EPISODE 22

Organizations and Technology - Lucy Suchman

Suchman, L. (2007). Human-Machine Reconfigurations: Plans and Situated Actions (2nd Ed.). Cambridge: Cambridge University Press

with Special Guest, Dr Barton Friedland


Lucy Suchman is a distinguished scholar known for her contributions to the fields of human-computer interactions, work, science and technology studies, and feminist science. She is currently Professor of Anthropology of Science and Technology in the Department of Sociology at Lancaster University (UK) after a career of two decades in Xerox's Palo Alto Research Center (PARC).

In this episode, we are joined by Dr Barton Friedland to discuss Suchman’s book “Human-Machine Reconfigurations: Plans and Situated Action” (2007). This is a new edition of her seminal book “Plans and Situated Actions: The Problem of Human-Machine Communication” (1987) which is based on her doctoral dissertation. Based on an ethnomethodological approach (which pays attention to the situated ways in which people go about their life and construct social order), Suchman studied the interaction of humans with a state-of-art photocopier; more specifically, an expert help system that regulates the user interface of the copying machine to investigate the problem of the machine's recognition of the user's problems. Although the photocopier was intended to be easy to use, videos showed that people found it complicated and difficult. Suchman shows that these interaction problems are greatly due to the underpinning assumptions about users’ behavior, more specifically, due to the idea that humans’ actions are based on the following of plans, which she refutes.

The book is a classic in the field of situated cognition, and has contributed to provide the foundations of the field of human-computer interaction. It served to debunk assumptions from cognitive science and artificial intelligence that saw the human mind in computational terms, assuming that human reasoning is based on planning (people worked by making a plan, and then executing it), when it is actually embodied and situated. She shows that in fact action comes first and that we evolve our plans in response to our situation. Plans are thus better conceptualized as a resource for action – not a blueprint for it – and stories used to justify and explain these actions.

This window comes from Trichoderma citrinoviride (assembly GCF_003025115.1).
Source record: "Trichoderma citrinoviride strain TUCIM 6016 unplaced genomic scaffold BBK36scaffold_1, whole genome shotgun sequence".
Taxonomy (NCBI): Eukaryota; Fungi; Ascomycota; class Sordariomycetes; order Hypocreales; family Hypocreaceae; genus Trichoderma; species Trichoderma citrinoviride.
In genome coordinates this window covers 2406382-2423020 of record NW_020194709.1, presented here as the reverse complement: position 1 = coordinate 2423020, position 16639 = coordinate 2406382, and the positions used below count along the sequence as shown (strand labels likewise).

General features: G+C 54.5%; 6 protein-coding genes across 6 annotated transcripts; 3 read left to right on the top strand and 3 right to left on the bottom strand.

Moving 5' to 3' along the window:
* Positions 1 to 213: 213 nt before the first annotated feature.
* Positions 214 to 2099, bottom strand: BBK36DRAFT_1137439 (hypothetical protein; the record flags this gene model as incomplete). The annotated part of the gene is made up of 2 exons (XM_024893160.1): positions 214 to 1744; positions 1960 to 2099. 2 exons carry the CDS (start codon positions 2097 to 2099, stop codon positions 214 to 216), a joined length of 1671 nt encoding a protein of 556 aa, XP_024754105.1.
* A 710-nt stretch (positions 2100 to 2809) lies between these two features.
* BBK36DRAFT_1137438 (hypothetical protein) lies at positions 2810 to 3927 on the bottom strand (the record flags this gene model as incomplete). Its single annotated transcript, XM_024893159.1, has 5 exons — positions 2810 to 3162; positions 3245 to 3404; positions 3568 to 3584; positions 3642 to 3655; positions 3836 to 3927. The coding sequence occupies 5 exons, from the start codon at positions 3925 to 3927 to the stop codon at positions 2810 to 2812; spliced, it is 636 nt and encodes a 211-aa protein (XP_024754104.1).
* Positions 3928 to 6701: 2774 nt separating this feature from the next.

The book had great importance to organization and management theory despite nominally belonging to another field. It provided support to the overall perspective on situated action (cognition) which posits that knowing is separate from doing; this has been central in studies about knowledge processes in organizations. It also highlighted that the consequences of technology for organizations must be understood in its use, a perspective which embraced scholars associated to the social construction of technology field and more recently the socio-materiality community. Finally, on a general level, the work also contributed to showcase how much technology (and materiality in general) are intermeshed into actions and organizational processes in non-trivial ways. 

Overall, this is a must-read for anyone interested in technology, humanism and post(trans)-humanism, as well as more practical issues of technology adaptation and dissemination!



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